Protection in respect of discrimination, harassment and victimisation is afforded to employees, workers, former employees, job applicants, contractors and agency staff. Claims under the Equality Act 2010 (EQA) also do not require a minimum length of service and the amount of compensation that can awarded by the Employment Tribunal is unlimited.
Discriminatory acts “in the course of employment” are treated as having been committed by the employer, regardless of whether the discriminatory acts were done with the employer’s knowledge or consent. However, employers do have a defence if they can show they took all reasonable steps to try and prevent discrimination.
What can employers do to prevent liability?
Claims for discrimination can have a significant impact on a company’s reputation and on its finances. Therefore, taking a preventative approach, such as the suggestions below, is key to avoiding liability:
- Ensure there is an up to date equality policy in place and employees are aware of its content.
- Ensure there is a grievance policy and that staff know how to raise a grievance if they are subject to discrimination.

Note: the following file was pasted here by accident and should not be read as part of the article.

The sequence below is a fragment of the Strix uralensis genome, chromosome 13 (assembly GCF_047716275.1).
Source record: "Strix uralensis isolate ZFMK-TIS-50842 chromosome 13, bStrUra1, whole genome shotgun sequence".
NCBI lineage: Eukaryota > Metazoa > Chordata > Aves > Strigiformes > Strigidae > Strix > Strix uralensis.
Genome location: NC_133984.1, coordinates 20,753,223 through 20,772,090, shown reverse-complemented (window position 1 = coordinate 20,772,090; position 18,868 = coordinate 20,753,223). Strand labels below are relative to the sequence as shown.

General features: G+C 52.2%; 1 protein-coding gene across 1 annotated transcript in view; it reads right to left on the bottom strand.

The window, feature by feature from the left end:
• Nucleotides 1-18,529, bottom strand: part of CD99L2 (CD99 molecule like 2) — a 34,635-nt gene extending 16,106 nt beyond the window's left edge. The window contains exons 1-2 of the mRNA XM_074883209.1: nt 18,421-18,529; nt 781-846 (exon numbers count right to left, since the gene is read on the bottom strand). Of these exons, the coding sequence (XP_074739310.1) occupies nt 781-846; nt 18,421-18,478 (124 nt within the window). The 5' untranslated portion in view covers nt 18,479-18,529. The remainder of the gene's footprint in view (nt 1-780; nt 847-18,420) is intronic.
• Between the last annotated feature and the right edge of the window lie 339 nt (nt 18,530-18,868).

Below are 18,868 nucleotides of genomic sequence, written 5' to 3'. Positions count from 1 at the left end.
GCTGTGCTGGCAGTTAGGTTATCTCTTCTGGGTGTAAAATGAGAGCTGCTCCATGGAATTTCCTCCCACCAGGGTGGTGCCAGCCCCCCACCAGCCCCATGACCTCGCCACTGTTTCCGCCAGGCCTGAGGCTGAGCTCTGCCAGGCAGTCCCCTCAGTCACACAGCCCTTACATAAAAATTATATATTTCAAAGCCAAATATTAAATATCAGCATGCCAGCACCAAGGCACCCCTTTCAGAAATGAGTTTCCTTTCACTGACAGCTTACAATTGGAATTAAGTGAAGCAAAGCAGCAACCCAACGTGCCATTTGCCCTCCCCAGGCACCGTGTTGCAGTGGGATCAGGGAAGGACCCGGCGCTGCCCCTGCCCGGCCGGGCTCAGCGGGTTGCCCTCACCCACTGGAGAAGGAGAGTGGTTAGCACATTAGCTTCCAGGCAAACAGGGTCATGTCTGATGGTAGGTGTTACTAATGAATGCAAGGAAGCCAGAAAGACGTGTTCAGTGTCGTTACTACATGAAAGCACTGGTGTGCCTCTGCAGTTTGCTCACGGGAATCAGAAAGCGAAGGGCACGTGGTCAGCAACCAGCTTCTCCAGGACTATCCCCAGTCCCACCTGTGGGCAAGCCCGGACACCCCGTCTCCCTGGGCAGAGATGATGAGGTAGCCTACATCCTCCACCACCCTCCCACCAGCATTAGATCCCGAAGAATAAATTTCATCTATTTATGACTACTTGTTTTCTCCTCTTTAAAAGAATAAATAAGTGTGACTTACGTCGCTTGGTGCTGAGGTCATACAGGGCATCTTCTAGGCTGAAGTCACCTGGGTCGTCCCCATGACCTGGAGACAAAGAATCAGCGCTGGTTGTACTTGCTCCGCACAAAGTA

- Provide regular equality training to staff.
- Line managers should have regular catch-ups staff to ensure a positive working relationship.
Can employers justify discriminatory acts?
There are some limited circumstances where an employer may be able to avoid liability if they can show that a discriminatory action can be justified under the EQA.
Indirect discrimination and discrimination arising from a disability – Both of these types of discrimination may sometimes be objectively justified. The unfavourable treatment must be a “proportionate means of achieving a legitimate aim". Proportionality requires employers to demonstrate that measure taken were “reasonably necessary” and there were no less discriminatory options.
Occupational requirements (OR) - The EQA sets out a number of occupational requirements exceptions that employers might rely on when facing discrimination claims. In summary they consist of:
- Where the nature or context of the work requires an individual to have a certain protected characteristic.
- For the purpose of an organised religion.
- Where the employer has a religious ethos.
- Armed forces.
- Employment services e.g. the nature and context of a job requires an individual with a certain protected characteristic.
In addition, an employer can only apply an occupational requirements where doing so is a "proportionate means of achieving a legitimate aim".
For information on the protected characteristic and the different types of discrimination, see our guidance on discrimination for employees.
If you are an employer and require assistance with policies and procedures to prevent discrimination and/or your company is facing a claim under the EQA, you should obtain legal advice and assistance as soon as possible.
Sills & Betteridge LLP have a team of experienced employment solicitors who can advise and assist your company on all aspects of employment law, including matters relating to the EQA.